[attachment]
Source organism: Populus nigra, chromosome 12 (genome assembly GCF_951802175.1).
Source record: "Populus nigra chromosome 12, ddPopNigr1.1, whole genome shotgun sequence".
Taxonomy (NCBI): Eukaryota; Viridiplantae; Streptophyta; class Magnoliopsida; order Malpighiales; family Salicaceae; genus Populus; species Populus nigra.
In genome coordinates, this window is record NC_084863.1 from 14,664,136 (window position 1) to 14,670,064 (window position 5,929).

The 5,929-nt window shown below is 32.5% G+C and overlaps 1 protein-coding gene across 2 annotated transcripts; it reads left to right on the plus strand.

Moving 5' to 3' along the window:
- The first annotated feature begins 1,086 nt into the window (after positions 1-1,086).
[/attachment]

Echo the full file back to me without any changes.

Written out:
Source organism: Populus nigra, chromosome 12 (genome assembly GCF_951802175.1).
Source record: "Populus nigra chromosome 12, ddPopNigr1.1, whole genome shotgun sequence".
Taxonomy (NCBI): Eukaryota; Viridiplantae; Streptophyta; class Magnoliopsida; order Malpighiales; family Salicaceae; genus Populus; species Populus nigra.
In genome coordinates, this window is record NC_084863.1 from 14,664,136 (window position 1) to 14,670,064 (window position 5,929).

The 5,929-nt window shown below is 32.5% G+C and overlaps 1 protein-coding gene across 2 annotated transcripts; it reads left to right on the plus strand.

Moving 5' to 3' along the window:
- The first annotated feature begins 1,086 nt into the window (after positions 1-1,086).